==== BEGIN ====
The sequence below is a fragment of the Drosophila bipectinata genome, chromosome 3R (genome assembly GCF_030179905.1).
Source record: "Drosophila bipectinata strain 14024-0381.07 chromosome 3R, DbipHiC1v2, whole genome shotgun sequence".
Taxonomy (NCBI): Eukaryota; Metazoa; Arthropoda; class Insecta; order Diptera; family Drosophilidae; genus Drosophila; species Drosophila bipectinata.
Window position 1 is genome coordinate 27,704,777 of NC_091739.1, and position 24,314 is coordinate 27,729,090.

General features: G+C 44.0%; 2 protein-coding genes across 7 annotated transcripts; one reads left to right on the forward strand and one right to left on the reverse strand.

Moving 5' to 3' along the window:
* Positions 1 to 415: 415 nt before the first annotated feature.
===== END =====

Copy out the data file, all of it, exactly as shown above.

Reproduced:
The sequence below is a fragment of the Drosophila bipectinata genome, chromosome 3R (genome assembly GCF_030179905.1).
Source record: "Drosophila bipectinata strain 14024-0381.07 chromosome 3R, DbipHiC1v2, whole genome shotgun sequence".
Taxonomy (NCBI): Eukaryota; Metazoa; Arthropoda; class Insecta; order Diptera; family Drosophilidae; genus Drosophila; species Drosophila bipectinata.
Window position 1 is genome coordinate 27,704,777 of NC_091739.1, and position 24,314 is coordinate 27,729,090.

General features: G+C 44.0%; 2 protein-coding genes across 7 annotated transcripts; one reads left to right on the forward strand and one right to left on the reverse strand.

Moving 5' to 3' along the window:
* Positions 1 to 415: 415 nt before the first annotated feature.